A roadmap for the future: the 24:1 Community Vision Report

 

  • Asking what matters most
  • Aligning the priorities
  • Framing action
Read a summary

The 24:1 Virtual Community Conference on Sept. 25 was packed with progress toward residents’ priorities.

Often the day-to-day work happens quietly, in the background, until a major event like the grand opening of Carter Commons in Pagedale. That’s why the Beyond Housing staff puts together this conference as an annual review of action and ideas.

Here are some highlights from the panels and speakers. You can also read a quick summary of ongoing projects in these five priority areas: community unity, economic opportunity, neighborhood safety, community vibrancy, and youth achievement.


U.S. Congresswoman Cori Bush calling for a comprehensive approach

“I encourage everyone to see how interconnected these issues are,” said U.S. Congresswoman Cori Bush, who represents Missouri’s 1st Congressional District. “If our businesses cannot thrive and in turn provide the community with living wages, most people can’t afford to become homeowners. If the rates of homeownership go down and property values decline, it’s our neighborhoods that will be abandoned and our schools that will be systematically defunded.”

  

Missouri State Sen. Brian Williams on public safety and voting rights

Missouri Senate Bill 60—signed into law by the governor in late August—increases the accountability of public safety agencies. It prohibits chokeholds, establishes a program for officers coping with stress and psychological trauma, helps those who have been wrongfully convicted, and prevents officers from moving from department to department to escape accountability for wrongdoing on the job.

Its sponsor, State Sen. Brian Williams, represents parts of North St. Louis County, including the 24:1 Community. He’s pushing for support of a related measure, Senate Bill 53. “It would provide more reforms that would make a real difference statewide,” Williams said. “In a perfect world, we would have a majority party that would be wiling to go further. But I won’t let a long journey stop me from taking the first step.”

  

24:1 Community Vision update on projects and priorities

“Our job is to keep moving forward successfully on each of the five priority areas,” said Beyond Housing President and CEO Chris Krehmeyer. “To do that, we constantly monitor our active initiatives and programs and our additional proposed solutions to make sure they align with what you’ve told us.”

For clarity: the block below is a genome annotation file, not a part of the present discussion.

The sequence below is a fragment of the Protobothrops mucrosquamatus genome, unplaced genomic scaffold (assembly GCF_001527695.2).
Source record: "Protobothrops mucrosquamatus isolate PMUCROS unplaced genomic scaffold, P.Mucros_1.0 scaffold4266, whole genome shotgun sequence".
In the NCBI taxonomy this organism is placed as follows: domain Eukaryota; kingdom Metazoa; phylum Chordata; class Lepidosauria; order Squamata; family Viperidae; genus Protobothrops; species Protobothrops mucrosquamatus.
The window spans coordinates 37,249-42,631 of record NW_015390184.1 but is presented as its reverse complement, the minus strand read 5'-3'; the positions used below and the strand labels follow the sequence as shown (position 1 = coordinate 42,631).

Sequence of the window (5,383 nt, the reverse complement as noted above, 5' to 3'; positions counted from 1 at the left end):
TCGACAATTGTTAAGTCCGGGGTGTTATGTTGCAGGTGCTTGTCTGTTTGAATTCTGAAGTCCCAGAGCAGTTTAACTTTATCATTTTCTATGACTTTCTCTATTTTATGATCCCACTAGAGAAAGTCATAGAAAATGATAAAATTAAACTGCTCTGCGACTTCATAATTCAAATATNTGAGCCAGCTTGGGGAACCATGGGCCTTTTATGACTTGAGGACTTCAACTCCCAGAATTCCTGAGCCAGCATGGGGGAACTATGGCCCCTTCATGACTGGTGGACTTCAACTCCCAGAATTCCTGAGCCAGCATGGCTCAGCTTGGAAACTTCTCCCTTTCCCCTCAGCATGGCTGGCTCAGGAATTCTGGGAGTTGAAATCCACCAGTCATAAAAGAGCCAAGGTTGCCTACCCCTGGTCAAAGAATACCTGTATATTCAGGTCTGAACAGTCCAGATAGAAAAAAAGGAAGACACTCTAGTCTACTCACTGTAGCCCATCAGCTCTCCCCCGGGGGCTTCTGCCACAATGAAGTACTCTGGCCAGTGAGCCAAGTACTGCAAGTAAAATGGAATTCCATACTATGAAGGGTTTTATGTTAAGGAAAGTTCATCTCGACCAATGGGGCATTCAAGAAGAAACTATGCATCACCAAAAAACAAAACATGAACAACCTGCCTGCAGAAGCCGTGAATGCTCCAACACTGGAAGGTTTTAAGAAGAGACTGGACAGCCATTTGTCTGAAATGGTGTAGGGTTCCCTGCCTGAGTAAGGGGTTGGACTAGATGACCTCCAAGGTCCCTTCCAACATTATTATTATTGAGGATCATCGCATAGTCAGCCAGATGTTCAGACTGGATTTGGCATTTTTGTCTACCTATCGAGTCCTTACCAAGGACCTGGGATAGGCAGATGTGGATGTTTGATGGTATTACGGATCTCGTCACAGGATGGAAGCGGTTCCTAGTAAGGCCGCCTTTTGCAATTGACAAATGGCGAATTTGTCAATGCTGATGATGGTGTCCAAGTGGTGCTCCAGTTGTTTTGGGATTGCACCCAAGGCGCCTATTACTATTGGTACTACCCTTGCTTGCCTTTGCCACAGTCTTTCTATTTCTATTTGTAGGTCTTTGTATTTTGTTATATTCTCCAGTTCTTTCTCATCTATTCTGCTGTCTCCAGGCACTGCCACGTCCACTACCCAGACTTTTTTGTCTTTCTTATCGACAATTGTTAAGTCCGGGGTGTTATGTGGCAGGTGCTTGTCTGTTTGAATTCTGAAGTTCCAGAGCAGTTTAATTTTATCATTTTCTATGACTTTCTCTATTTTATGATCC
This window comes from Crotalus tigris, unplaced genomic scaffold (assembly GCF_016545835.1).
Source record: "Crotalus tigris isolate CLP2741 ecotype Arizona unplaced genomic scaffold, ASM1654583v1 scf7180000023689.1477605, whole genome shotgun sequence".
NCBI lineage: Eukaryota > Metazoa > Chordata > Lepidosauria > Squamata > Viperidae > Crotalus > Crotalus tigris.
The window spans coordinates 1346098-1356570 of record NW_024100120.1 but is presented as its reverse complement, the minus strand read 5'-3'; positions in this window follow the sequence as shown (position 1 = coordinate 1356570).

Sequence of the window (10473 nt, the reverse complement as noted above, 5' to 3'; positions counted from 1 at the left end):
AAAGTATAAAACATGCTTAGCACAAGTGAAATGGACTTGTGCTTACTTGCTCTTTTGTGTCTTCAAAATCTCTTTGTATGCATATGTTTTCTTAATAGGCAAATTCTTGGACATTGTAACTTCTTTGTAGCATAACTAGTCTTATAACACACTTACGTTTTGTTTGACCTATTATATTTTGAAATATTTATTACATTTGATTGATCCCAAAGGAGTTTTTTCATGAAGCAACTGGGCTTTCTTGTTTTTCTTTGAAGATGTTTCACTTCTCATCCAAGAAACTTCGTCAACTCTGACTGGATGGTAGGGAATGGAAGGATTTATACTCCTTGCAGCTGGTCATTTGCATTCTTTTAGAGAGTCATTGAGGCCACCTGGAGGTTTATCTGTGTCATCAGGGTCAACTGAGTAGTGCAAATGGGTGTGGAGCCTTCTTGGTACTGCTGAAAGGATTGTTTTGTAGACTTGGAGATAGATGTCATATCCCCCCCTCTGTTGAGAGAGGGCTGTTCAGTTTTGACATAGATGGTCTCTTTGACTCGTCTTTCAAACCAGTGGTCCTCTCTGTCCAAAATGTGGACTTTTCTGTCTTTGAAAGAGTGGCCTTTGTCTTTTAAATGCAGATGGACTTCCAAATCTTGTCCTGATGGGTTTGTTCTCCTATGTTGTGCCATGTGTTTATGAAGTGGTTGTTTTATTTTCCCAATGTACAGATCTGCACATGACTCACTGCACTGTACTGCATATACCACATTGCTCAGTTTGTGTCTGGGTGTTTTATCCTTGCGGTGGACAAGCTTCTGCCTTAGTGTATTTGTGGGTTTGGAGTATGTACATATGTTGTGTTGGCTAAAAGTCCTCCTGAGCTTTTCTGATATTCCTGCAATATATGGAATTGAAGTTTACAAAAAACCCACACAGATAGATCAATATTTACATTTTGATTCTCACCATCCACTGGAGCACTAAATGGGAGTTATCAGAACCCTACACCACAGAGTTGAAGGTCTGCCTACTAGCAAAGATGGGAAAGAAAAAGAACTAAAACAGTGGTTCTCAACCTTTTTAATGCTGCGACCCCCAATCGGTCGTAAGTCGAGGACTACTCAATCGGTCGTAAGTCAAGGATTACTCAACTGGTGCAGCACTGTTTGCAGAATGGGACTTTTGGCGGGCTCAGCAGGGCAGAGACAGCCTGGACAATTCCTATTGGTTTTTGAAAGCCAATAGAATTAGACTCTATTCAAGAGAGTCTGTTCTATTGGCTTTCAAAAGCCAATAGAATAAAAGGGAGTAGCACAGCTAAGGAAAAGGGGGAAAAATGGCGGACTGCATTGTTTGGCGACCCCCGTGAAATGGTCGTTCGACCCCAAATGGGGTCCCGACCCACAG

Trailblazer Awards to changemakers in our community

These new awards honor people whose actions are making a difference in the 24:1 Community. Each of the recipients this year has an inspiring message for 24:1 residents. They include:

  1. Farrakhan Shegog in the category of Economic Opportunity as a community activist, mentor, creative innovator, and coalition builder in Wellston.
  2. Councilwoman Rita Heard Days in the category of Community Unity as a groundbreaking public servant, advocate for voting rights, and dedicated supporter of local communities within St. Louis County.
  3. Chief John Buchannan of the North County Police Cooperative in the category of Neighborhood Safety for demonstrating that the community and law enforcement both play a critical role in preventing and reducing crime.
  4. Duane Foster in the category of Youth Achievement as an exemplary performing artist, teacher, educational leader, and creator of pathways for artistic and academic excellence in Normandy schools. 
  5. Sheila Williams in the category of Exemplary Community Commitment in honor of her career as an educator and for being a dynamic pillar of support for young people.


Addressing vacant properties with a new strategy: a land bank

In the past, redevelopment often removed property and removed power from the properties who needed it the most. “We need a system that gets these properties back into productive use,” said attorney Rachel Waterman from the Neighborhood Vacancy Initiative at Legal Services of Eastern Missouri.

“Land banking is meant to return control to the community over the problem of vacant properties,” she continued. “It is more transparent and more accountable.” Here’s an explanation of how a land bank would benefit St. Louis County.